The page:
A lot of mystical literature, from the Neo-Platonists to today, includes imagery of ascent. The fourth-century Syriac Liber Graduum is no exception. In 19 we read:
1. Give me now your full attention, O one who wishes to become a solitary and is anxious to travel quickly to the city of our Lord Jesus. I will show you how you may go directly to the city of our King, if you have the strength to journey as I will show you. Because the steps are difficult to climb, I will guide you [how] to climb. Since, however, there are also numerous paths that deviate from the straight road — on which many mountains loom about you, and day after day you are blocked until the day of your death comes — it will find you on [one of] the paths that turn off from one side or the [other], seeing that you do not know how to go directly on the road to that city. If during your life you do not investigate about that road, traveling diligently in order to reach that city, you will not be able to go to it when you have departed from this world, for the end of your road is Perfect and its beginning is when you begin to uproot from yourself all faults. (Trans. Kitchen & Parmentier, pp. 183-184)
Memra 19 goes on to discuss the ascent to the city of Jesus, discussing various commandments that one must follow in order to make the climb. There are two paths — the path of the Perfect that takes you straight up, and that of those less-so, that will not get you there ultimately, but will perfect you and mature you and make you strong enough to climb the narrow, treacherous path of the Perfect.
Alongside the ascetic labours (Memra 20: … there is no other ascent to this step … except by this ascent … much watching and fasting, lowliness, and powerful crying out with many tears, much supplication and with the sweat of afflictions [p. 217]), there is always prayer. It is very useful in the ascent of the Perfect and the fight against sin.
Fourth-century Syriac authors were not the only Christians in history to believe in Perfection. While his conception differs on some key points — the Liber Graduum‘s Perfect are celibate ascetics who have renounced all attachment to the world — John Wesley is very famous for his teaching on Christian Perfection.
This Lent, in fact, I read Wesley’s Plain Account of Christian Perfection.
We may disagree with what Wesley calls “Perfection”, but I believe that by the grace of God (as Wesley says), it is attainable. Christian Perfection is having your heart filled with naught but love — love of God and love of neighbour. These are the two commandments on which hang all the Law and the Prophets, after all. The Perfect in Wesley’s view may still commit sin involuntarily or through ignorance, but will not willfully sin.
Now, the question of sinlessness aside, can we fault Wesley’s answer to how we are to wait for this change?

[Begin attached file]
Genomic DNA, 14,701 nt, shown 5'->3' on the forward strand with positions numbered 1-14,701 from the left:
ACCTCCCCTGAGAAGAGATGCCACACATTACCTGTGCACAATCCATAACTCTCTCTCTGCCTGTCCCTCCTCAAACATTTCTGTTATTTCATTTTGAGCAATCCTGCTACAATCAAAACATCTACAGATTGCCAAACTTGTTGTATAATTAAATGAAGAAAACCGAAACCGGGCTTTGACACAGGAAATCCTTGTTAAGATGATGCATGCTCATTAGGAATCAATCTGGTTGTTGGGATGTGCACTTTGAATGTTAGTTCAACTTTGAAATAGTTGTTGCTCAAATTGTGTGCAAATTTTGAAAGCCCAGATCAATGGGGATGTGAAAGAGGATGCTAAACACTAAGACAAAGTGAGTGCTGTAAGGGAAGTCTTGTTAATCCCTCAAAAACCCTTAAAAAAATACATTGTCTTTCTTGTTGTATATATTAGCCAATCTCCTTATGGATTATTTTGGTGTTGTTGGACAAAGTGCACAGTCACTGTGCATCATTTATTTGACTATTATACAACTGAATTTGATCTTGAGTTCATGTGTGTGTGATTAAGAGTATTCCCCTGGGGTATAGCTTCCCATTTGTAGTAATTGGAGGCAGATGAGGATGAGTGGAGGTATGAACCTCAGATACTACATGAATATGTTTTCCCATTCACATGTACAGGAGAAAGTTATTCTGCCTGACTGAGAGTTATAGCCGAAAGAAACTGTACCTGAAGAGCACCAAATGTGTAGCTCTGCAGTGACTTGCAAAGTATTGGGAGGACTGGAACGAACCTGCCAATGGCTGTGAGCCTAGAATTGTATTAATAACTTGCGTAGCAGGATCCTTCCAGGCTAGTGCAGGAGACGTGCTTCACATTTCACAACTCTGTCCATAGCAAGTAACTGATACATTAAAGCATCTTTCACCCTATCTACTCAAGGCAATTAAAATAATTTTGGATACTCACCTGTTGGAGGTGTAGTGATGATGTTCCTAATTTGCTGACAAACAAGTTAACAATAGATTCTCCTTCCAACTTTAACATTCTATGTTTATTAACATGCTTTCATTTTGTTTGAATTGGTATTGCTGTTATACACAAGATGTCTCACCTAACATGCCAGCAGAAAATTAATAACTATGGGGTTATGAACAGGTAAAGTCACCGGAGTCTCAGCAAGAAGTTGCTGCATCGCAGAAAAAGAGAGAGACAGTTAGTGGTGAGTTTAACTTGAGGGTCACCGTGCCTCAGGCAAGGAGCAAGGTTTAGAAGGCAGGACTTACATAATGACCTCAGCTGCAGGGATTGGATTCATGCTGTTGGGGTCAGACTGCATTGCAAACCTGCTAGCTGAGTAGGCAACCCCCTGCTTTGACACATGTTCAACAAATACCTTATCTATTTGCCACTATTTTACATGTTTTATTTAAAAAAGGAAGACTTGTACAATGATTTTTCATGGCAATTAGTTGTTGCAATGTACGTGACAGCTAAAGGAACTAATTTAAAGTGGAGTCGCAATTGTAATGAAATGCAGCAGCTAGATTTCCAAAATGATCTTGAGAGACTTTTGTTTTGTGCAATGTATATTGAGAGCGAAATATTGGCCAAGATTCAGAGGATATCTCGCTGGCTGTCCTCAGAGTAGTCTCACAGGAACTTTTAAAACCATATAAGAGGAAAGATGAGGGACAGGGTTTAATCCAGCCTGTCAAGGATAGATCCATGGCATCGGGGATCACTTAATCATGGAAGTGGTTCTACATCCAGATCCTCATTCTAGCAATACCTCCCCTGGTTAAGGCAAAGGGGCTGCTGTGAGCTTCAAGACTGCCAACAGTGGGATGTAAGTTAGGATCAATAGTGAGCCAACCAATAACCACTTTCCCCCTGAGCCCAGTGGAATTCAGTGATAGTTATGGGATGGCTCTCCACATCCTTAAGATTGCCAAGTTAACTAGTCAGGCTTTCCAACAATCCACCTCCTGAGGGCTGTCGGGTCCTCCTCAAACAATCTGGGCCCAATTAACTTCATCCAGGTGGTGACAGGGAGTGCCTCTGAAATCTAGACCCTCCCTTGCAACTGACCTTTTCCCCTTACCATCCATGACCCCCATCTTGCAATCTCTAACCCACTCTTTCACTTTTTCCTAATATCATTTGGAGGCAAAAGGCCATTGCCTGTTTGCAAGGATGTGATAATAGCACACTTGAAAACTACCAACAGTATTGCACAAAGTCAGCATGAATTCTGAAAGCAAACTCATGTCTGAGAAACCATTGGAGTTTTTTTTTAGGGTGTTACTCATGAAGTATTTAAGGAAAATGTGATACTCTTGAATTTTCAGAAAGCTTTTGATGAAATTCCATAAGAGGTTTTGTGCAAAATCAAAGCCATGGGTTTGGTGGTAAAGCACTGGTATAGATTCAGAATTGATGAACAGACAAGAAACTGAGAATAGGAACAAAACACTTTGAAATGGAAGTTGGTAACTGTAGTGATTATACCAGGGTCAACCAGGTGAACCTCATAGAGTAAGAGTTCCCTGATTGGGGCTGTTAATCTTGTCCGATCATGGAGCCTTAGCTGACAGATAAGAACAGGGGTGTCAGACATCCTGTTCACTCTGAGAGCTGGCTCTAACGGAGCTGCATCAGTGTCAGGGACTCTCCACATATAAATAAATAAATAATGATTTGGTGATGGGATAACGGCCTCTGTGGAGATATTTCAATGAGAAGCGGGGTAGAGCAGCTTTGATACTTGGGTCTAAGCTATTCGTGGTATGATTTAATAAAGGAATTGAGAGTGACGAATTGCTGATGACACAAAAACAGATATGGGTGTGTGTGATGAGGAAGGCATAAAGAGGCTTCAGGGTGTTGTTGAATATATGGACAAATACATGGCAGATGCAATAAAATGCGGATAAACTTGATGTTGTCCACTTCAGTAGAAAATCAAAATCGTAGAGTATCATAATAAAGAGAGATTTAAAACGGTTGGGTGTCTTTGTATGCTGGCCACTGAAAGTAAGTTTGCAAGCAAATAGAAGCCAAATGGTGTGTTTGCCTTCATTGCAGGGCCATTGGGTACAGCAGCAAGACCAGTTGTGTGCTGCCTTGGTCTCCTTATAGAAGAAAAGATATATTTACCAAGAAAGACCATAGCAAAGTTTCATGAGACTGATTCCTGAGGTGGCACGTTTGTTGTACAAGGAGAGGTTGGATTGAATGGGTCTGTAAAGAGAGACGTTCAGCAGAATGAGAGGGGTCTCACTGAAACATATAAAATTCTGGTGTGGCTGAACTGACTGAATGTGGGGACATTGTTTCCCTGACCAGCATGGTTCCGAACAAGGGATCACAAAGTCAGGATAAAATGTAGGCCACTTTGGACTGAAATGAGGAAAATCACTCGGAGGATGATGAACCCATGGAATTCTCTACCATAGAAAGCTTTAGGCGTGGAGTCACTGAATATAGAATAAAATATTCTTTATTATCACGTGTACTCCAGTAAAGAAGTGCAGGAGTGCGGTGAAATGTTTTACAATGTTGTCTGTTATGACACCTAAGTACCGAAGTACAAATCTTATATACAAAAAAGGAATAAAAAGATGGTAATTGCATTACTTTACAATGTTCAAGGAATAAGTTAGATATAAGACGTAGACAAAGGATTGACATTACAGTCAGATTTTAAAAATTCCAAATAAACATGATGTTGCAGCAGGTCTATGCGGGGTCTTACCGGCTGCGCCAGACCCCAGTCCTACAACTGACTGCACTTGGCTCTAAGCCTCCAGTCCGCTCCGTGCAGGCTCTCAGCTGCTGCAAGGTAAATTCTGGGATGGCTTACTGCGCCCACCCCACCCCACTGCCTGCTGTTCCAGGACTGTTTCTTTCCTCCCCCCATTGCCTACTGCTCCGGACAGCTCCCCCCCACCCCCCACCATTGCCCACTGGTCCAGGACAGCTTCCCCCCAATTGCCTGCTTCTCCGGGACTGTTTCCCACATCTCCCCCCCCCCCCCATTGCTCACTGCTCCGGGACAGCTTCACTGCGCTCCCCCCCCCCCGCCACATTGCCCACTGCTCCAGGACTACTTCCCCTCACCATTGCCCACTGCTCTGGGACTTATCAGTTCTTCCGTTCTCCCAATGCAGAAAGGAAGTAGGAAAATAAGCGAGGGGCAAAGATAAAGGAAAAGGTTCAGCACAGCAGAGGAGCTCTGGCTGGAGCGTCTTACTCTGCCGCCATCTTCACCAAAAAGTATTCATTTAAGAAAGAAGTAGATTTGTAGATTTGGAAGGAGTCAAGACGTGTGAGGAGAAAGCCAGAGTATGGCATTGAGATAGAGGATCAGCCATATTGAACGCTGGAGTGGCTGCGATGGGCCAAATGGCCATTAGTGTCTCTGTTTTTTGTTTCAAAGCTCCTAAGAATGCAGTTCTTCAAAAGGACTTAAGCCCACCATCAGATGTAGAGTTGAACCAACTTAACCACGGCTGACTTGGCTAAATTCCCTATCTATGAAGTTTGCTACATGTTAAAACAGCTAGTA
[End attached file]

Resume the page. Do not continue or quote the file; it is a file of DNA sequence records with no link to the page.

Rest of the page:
Not in careless indifference, or indolent inactivity; but in vigorous, universal obedience, in a zealous keeping of all the commandments, in watchfulness and painfulness, in denying ourselves, and taking up our cross daily; as well as in earnest prayer and fasting, and a close attendance on all the ordinances of God. (Ch. 19)
Like the Liber Graduum, Wesley also calls us to prayer:
All that a Christian does, even in eating and sleeping, is prayer, when it is done in simplicity, according to the order of God, without either adding to or diminishing from it by his own choice.
Prayer continues in the desire of the heart, though the understanding be employed in outward things.
In souls filled with love, the desire to please God is a continual prayer. (Ch. 25, Q. 38, §5)
Wesley was a reader of the Fathers, with a special love of Chrysostom’s homilies and Ephraim the Syrian’s poetry. It is clear to me from reading A Plain Account that the Greek Fathers have influenced Wesley’s thinking about humanity. He believes that God is actually powerful enough to take the peccator that I am and make me really and truly justus.
Indeed, Wesley’s call to piety, like that of the other famous Anglican Patrist of that age, William Law, is an application of the ascetic, mystical writings of the Fathers to a modern layperson’s situation. The wisdom of texts such as the Liber Graduum is adapted for a new audience — much like how Cassian adapted the wisdom of the Desert Fathers and Mothers for a Gallic audience.
Besides having a more optimistic anthropology than the Lutherans or the Reformed, Wesley and the ancient ascetics call us forth to a holiness that is beyond virtue. I know that sounds silly, but it is true. We tend to think that we are “good” by being nice to people, even rude people and jerks, and by giving to the poor. Maybe we are “good” because we evangelise. Maybe it’s because we go to protests and write letters to MP’s. Maybe it’s because we don’t look at porn.
Wesley and the Fathers would applaud these things. And then they would tell us to go further.
They would tell us to live lives saturated with prayer, to do everything out of love, to fast, to study the Scriptures assiduously, and to seek out opportunities to do good whenever we can. By doing so, we will put to death “the flesh” and rise nearer to the likeness of God, healing the wounded image within.
I think we can do it. And I think most of us western Christians don’t even try out of sheer laziness.
Shame on me for being lazy rather than righteous.
“Kill the flesh, in order to acquire a body.” -Sergei Bulgakov